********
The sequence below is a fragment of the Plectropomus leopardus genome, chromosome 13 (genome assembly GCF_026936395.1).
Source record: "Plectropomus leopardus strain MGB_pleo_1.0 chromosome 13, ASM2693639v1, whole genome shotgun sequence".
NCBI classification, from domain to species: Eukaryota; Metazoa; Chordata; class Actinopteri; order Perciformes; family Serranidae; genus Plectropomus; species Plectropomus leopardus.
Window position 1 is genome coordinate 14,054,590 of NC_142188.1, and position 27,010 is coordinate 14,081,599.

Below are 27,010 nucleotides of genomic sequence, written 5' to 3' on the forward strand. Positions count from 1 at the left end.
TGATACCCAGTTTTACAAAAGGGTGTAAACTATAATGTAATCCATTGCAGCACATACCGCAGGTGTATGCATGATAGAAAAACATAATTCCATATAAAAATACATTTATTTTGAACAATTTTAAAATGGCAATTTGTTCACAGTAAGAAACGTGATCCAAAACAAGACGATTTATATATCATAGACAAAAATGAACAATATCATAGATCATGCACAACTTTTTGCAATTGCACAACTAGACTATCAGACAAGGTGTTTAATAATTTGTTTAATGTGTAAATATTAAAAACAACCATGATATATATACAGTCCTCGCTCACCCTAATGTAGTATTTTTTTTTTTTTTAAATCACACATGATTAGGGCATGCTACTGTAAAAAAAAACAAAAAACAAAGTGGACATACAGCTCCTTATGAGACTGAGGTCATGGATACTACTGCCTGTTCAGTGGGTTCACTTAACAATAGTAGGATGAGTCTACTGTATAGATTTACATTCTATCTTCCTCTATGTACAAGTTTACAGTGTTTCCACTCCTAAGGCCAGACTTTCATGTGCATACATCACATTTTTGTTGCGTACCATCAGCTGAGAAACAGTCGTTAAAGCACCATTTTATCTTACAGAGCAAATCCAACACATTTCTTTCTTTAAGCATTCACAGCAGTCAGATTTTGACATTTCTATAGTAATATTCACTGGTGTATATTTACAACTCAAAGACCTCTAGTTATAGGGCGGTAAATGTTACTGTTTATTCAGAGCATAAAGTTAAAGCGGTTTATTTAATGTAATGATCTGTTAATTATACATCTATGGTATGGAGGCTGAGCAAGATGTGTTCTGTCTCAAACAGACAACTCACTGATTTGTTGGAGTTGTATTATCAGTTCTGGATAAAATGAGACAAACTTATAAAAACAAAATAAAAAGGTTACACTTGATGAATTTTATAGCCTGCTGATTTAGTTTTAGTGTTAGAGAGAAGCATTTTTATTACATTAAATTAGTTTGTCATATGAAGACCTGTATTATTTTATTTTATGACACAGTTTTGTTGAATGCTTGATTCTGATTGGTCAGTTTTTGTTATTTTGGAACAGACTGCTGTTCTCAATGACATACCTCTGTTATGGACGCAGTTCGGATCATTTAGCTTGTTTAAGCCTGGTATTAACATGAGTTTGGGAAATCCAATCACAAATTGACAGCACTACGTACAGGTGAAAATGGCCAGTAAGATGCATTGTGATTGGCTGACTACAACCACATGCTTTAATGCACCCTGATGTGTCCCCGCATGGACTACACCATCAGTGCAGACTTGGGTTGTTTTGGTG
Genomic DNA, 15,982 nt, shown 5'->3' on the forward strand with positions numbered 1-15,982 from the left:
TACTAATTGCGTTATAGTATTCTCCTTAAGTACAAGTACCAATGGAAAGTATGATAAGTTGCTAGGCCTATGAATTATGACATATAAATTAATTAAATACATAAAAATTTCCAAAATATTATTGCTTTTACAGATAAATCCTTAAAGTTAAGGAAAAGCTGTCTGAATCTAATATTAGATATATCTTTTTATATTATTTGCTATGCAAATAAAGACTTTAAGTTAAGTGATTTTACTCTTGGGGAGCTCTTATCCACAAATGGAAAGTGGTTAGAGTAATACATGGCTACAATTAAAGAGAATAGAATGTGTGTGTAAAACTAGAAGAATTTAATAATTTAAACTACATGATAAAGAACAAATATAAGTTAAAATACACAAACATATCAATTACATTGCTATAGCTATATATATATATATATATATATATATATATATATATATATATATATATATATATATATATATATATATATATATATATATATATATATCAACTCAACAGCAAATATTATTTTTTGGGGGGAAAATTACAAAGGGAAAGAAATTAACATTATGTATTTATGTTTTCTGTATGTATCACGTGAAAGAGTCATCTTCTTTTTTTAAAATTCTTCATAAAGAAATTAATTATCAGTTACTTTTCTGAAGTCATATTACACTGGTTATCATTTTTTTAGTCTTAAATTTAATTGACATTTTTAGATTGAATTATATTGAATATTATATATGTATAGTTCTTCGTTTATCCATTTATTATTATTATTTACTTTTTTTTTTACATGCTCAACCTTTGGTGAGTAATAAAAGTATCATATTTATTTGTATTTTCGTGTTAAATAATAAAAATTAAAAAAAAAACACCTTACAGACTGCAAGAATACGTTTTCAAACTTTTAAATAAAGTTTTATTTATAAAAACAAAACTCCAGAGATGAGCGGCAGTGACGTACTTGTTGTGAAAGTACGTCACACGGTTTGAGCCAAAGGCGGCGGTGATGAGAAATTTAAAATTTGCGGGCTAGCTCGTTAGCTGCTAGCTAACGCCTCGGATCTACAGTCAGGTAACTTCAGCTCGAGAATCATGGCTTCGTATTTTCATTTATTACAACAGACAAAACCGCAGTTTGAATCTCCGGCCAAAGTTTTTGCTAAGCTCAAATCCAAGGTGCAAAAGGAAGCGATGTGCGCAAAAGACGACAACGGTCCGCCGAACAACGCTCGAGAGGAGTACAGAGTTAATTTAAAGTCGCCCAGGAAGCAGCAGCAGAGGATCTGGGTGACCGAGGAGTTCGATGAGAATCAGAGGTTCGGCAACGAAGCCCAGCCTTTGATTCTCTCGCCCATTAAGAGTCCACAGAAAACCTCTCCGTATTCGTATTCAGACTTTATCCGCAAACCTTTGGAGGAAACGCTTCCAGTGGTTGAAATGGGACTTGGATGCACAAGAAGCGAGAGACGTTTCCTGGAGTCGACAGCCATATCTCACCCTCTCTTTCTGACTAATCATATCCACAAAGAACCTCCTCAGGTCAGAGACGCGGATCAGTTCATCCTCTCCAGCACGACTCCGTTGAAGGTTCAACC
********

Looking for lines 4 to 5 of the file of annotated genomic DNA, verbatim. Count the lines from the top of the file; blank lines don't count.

Window position 1 is genome coordinate 14,054,590 of NC_142188.1, and position 27,010 is coordinate 14,081,599.

Below are 27,010 nucleotides of genomic sequence, written 5' to 3' on the forward strand. Positions count from 1 at the left end.